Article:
By Paul Carsten
Ivory is easy to find on the stalls of Chatuchak Market and River City mall in Bangkok. On display at just one shop are hundreds of kilograms of carved elephant tusk, unthinkable in most capitals but freely and legitimately for sale in Thailand.
As many as 30,000 elephants were slaughtered globally last year, environmental groups say, and populations are rapidly dwindling, with poachers undeterred by a ban on the international ivory trade in existence since 1989.
Thailand allows its nationals to trade in ivory from elephants that have died of natural causes inside its borders. But animal activists say the system is abused and ivory from Africa and elsewhere is "laundered" through the country.
The Convention on International Trade in Endangered Species of Wild Fauna and Flora (CITES) holds a conference in Bangkok from March 3 to 14 and - to the embarrassment of the hosts - environmental groups such as World Wide Fund for Nature (WWF) and TRAFFIC plan to table a motion calling for sanctions against Thailand.
"One of the reasons Thailand is being hit so hard in the CITES conference is, if you look at the numbers of domestic elephants and the numbers of Thailand's ivory carvers, it doesn't add up," said William Schaedla, director of Southeast Asia for TRAFFIC, an NGO for monitoring wildlife trade.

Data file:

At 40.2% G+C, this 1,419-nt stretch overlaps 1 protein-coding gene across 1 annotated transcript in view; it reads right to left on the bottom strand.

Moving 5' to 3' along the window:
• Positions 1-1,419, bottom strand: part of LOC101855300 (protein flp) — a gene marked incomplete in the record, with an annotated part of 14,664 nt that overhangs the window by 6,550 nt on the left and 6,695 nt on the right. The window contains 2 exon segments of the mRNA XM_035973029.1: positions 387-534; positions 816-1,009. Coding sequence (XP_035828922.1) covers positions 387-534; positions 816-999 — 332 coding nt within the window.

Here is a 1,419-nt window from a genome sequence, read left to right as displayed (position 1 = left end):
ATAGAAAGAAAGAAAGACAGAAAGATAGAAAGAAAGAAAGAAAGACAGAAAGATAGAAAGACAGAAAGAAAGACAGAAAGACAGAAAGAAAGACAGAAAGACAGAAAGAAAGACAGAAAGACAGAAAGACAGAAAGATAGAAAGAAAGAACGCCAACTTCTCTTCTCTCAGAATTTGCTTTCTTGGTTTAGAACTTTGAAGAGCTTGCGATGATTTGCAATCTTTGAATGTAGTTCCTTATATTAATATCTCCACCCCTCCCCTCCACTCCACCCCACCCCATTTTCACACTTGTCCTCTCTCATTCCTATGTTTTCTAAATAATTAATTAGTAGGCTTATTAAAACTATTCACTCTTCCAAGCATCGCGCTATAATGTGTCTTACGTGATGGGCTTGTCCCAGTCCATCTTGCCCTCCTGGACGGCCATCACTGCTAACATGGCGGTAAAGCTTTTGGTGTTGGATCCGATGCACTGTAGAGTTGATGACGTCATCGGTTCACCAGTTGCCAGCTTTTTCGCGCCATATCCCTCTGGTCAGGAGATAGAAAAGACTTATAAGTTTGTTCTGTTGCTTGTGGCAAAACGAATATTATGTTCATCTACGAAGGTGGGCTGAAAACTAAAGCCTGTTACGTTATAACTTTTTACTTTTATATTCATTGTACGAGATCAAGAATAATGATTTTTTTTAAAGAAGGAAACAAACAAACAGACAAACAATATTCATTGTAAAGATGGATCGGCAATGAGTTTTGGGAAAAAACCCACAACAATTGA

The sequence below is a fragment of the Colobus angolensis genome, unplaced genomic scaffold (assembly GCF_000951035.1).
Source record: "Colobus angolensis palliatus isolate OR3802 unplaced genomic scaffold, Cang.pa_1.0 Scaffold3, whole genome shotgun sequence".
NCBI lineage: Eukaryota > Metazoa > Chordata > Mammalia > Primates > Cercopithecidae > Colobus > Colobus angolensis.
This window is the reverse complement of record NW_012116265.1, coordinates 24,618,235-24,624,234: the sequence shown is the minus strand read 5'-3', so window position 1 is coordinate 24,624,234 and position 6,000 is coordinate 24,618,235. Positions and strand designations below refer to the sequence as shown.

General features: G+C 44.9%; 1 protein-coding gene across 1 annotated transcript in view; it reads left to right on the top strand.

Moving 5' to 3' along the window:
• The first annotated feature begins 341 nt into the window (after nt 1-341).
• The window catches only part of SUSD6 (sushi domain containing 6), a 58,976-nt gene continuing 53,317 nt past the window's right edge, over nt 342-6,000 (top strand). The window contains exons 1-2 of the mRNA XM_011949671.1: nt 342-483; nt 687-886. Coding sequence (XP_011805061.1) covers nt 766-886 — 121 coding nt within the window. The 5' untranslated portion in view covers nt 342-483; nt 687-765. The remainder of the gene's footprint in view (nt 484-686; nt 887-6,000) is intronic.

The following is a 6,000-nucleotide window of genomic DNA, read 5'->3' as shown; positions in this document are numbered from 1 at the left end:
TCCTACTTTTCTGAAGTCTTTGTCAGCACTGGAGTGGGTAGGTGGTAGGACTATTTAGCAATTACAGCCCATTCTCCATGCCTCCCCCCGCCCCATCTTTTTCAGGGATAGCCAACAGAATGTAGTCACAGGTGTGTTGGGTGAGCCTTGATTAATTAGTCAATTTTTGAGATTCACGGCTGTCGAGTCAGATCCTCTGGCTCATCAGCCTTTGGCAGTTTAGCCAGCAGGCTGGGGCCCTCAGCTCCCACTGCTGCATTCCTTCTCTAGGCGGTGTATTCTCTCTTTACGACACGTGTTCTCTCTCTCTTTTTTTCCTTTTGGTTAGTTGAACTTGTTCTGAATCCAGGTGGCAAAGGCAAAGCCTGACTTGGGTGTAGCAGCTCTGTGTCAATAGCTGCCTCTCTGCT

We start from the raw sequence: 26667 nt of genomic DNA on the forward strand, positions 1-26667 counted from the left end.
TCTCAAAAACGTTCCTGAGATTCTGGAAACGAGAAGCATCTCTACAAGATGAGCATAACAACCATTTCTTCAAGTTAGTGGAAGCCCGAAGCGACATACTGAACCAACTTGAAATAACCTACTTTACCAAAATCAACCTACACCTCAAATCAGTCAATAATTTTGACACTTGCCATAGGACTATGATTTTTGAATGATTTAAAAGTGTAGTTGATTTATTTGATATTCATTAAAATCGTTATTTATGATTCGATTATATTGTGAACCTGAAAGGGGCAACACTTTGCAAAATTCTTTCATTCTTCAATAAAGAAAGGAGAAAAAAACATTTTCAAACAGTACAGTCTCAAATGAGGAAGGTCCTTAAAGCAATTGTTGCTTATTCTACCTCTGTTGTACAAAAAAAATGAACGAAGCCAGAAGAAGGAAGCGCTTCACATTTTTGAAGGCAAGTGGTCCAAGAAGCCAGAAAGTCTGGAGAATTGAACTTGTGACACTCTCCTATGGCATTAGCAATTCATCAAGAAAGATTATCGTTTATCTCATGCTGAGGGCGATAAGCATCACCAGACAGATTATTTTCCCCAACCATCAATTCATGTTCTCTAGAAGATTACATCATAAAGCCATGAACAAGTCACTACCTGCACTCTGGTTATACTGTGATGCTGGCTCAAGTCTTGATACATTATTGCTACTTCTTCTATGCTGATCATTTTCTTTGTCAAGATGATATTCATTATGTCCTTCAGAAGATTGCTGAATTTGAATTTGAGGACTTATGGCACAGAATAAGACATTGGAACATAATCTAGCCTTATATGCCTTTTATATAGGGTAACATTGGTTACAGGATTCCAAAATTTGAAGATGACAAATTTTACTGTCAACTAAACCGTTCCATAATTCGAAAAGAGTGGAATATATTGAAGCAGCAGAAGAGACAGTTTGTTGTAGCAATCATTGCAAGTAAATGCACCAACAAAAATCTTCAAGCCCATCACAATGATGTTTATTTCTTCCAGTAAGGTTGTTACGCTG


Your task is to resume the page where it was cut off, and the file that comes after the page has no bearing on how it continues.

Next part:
TRAFFIC estimates the country's elephant population and the natural death rate would provide only 8.4 kg (18.5 pounds) of ivory per registered carver a year.
But poor enforcement and regulation mean Thai merchants can lay their hands on much larger quantities. After the 1989 ban, countries were supposed to inventory their pre-existing stockpiles so CITES could keep tabs on them. Thailand never did, animal rights groups say.
"There's an undisclosed amount of ivory in the country, so essentially a bottomless pit to launder through," said Schaedla.
Thai ivory is supposed to be certified, but according to Schaedla this involves an easily forged slip of paper that the government doesn't bother to track, meaning African ivory can easily enter the market. More....